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Teaching Children with Autism – The Intangibles

September 30, 2010

This post is Part I of a two-part series written by Christine Hoover, a friend of this blog.  Today’s post addresses the valuable intangibles the children’s ministry team can instill and offer when seeking to successfully include a child with autism.  Part 2 will give specific examples of the tangible ways a church can adjust its classroom and lesson plans to enable successful inclusion.

Teaching Children with Autism – The Intangibles

As parents of a son with autism, my husband and I are actively involved in the social, educational and spiritual development of our son.  And we delight in the skill and love of a children’s ministry team member who reinforces our work.  God has placed incredible school teachers and church volunteers in Will’s path. They have not only impacted our son, but they’ve also ministered the Gospel to our entire family.  Reflecting on the teachers and volunteers who have successfully taught my son, the following steps will help capture the heart, attention, and mind of a participating student with autism:

  • Gain a biblical perspective about disability. Good children’s ministry teachers know that children with autism are made in God’s image.  Children with differences are not to be feared, ignored, or excluded. This understanding pervades everything a ministry volunteer can do inside the classroom.
  • Learn about autism and about the individual child. The volunteers inside our church’s preschool ministry had no prior experience working with children with autism.  But they accepted Will and they educated themselves.  Read books about the disability, about teaching children with autism, and about the family’s experience and needs. Most importantly, study the individual child. How does he learn? What helps her engage in the story or the craft? What frightens him? How does she need help socializing appropriately in the classroom? Asking open questions of parents with a tone of love and acceptance will nearly always reveal invaluable information.  Ultimately, the families of participating children with special needs are the best resource.
  • Have high expectations, but accommodate for needs. My experience has been that when people don’t know my son personally the autism label hinders their expectations of him. If a teacher lacks a full understanding for my son’s capabilities, he or she may permit substandard class participation or behavior.  Children with autism can and want to engage, but often need help knowing how.  A little grace (and creativity!) can go a long way when a child needs minor adjustments in order to successfully participate.  For example, when Will was four, he self-stimulated by holding toy trains in his hands. Though other children were not permitted to hold toys during the Bible lesson, Will’s teacher allowed him to hold a train so that he could sit quietly for story time.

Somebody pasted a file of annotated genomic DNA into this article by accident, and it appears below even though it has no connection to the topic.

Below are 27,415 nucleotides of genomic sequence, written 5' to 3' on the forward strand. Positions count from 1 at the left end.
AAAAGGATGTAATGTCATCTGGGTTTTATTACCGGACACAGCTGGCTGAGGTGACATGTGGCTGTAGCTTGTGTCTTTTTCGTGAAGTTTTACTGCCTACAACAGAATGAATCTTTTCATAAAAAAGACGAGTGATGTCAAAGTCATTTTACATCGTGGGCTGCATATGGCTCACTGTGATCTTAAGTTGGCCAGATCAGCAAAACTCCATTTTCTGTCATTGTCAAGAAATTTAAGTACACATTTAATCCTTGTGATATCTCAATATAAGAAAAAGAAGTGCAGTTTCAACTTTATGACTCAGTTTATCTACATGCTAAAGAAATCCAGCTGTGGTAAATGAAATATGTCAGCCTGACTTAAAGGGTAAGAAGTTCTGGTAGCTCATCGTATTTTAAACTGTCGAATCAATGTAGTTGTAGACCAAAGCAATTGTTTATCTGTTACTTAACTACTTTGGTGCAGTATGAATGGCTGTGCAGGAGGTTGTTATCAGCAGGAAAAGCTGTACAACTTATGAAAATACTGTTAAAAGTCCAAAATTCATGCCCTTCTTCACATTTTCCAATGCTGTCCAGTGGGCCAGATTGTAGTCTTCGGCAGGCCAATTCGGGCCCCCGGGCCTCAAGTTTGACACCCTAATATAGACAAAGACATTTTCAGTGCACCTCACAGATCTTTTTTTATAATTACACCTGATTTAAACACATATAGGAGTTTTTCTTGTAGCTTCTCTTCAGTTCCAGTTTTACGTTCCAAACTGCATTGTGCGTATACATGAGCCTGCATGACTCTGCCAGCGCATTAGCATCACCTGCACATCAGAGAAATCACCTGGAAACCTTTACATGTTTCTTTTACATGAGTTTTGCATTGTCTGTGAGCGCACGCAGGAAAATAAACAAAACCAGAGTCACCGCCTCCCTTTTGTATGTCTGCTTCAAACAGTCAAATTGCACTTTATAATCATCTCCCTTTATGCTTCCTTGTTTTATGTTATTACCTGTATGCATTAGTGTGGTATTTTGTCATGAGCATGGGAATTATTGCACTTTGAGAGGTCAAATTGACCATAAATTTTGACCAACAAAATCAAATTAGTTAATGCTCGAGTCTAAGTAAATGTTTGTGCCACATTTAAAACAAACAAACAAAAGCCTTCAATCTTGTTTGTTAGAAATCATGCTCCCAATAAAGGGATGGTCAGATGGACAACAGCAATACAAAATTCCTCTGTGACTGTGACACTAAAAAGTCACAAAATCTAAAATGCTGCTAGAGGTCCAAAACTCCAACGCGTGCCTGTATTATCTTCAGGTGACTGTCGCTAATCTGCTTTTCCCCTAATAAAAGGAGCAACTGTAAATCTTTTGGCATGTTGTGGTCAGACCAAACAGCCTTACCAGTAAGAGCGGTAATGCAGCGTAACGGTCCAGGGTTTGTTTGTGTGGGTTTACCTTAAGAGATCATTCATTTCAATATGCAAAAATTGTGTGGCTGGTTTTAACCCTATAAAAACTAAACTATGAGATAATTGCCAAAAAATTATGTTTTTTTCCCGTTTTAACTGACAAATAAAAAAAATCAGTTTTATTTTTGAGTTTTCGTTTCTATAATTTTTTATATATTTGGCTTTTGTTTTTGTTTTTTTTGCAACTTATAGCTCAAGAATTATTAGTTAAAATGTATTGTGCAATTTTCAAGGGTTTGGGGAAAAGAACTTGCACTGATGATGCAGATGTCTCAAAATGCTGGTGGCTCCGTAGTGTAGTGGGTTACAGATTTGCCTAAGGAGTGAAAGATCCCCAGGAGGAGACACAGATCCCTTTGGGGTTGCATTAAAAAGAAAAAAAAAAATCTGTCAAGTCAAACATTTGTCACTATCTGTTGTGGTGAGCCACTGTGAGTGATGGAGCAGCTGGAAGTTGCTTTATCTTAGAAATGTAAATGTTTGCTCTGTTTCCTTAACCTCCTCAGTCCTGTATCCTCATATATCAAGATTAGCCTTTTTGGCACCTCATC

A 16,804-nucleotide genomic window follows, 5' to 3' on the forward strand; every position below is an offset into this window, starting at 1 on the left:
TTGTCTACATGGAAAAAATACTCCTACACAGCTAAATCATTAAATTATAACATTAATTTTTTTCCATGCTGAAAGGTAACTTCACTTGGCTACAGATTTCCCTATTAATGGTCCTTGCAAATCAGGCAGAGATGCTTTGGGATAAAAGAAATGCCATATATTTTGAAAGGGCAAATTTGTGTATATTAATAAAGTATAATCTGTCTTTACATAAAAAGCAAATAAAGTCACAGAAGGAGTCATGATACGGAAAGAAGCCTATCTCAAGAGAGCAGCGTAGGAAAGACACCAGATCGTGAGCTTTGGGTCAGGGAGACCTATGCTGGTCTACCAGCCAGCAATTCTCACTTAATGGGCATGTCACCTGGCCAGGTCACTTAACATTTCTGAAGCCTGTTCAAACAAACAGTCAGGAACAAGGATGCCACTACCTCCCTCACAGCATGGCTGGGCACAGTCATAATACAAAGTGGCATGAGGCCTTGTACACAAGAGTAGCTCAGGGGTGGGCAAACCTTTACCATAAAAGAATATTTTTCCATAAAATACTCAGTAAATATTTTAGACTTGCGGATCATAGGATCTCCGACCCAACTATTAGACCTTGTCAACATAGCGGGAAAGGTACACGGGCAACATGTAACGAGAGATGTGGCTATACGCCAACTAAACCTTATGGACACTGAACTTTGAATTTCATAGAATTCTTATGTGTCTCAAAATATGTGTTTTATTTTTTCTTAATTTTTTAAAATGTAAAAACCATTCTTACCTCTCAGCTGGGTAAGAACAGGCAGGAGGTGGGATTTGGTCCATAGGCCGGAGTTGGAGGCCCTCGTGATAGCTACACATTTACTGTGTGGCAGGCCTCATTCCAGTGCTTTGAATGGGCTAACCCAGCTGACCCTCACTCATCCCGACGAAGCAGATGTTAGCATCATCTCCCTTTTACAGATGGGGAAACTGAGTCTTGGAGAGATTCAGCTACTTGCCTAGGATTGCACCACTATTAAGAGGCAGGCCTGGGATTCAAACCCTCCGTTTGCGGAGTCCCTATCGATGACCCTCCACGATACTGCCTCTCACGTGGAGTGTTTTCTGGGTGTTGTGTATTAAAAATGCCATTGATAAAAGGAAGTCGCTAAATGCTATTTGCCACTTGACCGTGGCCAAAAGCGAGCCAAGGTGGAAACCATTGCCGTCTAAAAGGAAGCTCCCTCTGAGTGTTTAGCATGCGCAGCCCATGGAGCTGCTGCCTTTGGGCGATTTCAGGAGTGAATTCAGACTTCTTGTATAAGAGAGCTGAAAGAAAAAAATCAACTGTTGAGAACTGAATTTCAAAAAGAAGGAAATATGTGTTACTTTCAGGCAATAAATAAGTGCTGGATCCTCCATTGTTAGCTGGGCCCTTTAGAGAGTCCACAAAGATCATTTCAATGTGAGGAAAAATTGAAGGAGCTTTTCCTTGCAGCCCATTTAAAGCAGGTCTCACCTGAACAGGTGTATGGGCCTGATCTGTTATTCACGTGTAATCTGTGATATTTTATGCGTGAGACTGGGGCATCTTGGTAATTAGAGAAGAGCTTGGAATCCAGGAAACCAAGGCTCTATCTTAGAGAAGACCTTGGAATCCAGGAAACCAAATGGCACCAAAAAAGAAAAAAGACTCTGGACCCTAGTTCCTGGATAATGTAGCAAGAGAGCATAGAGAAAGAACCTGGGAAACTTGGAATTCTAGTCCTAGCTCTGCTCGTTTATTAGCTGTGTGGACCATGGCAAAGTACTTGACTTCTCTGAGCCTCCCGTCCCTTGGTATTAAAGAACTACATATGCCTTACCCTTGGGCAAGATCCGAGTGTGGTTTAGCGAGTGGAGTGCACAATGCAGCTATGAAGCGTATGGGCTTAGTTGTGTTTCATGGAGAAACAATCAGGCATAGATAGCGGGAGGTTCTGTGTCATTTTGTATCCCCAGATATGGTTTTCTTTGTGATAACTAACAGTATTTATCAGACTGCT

• Help other children value the child with autism. Nothing makes me happier as a parent than to see a children’s ministry worker instilling a team mind-set among all classroom participants.  With the right leadership, other teachers and students will follow by accepting and protecting the child with special needs.  Do not underestimate the positive effect of allowing the child to assist (even if it takes extra time), praising their skills in front of other children, and encouraging interaction between typical children and those with special needs.
  • Communicate with the parents. Children with autism may struggle with communication skills.  As a result, parents may not learn of their child’s experiences inside the church environment without being told by the children’s ministry team.  Sending a parent email or offering a handout that outlines the day’s Bible lesson and activities is a valuable takeaway.  In addition, it may be particularly helpful for the dismissing childcare worker to offer one or two positive anecdotes about the child’s experience during that day’s programming. 

Stay Tuned for the next post, Teaching Children with Autism:  The Tangibles

Like this post or any of its content?  See Rules for Repost.

Christine Hoover is a church pastor’s wife and mother of a son diagnosed with high-functioning autism.  For more on Christine Hoover and her writing, see one of the blogs, FindingHopeinAutism or HooverHousehold.


Other posts and articles by Christine Hoover:

Supporting a Family Receiving the Autism Diagnosis

Questions to Engage the Parents of a Child with Special Needs

A Parent’s Prescription for Disclosure

To Tell or Not to Tell:  An Open Letter to Parents


**NOTE** I paid a graphic designer for the puzzle piece cross at the top of this post.  If you would like to use this graphic, please contact me.

  1. Kit Wang permalink

    Thanks! As a parent of a child on the spectrum, and as a priest in a congregation w/kids on the spectrum, it’s useful to see autism addressed regarding Christian Formation.

  2. Thank you for shining light onto this very important subject!

    I know a parish that is struggling with fully including *adults* who have autism, Asperger Syndrome, or other developmental disorders in the life of the parish… whether those adults have the diagnosis or not.

    The dynamics within a governing body (church council, board of elders, vestry, etc.) change significantly when such a member joins. How do you deal with conflict in healthy ways, when one or members have a low threshold for tolerating conflict? Other groups within a church — altar guild, choir, praise team, committees — can be affected as well. Often, such an adult ends up (benignly?) sidelined, but can end up booted out of a group, humiliated and alone.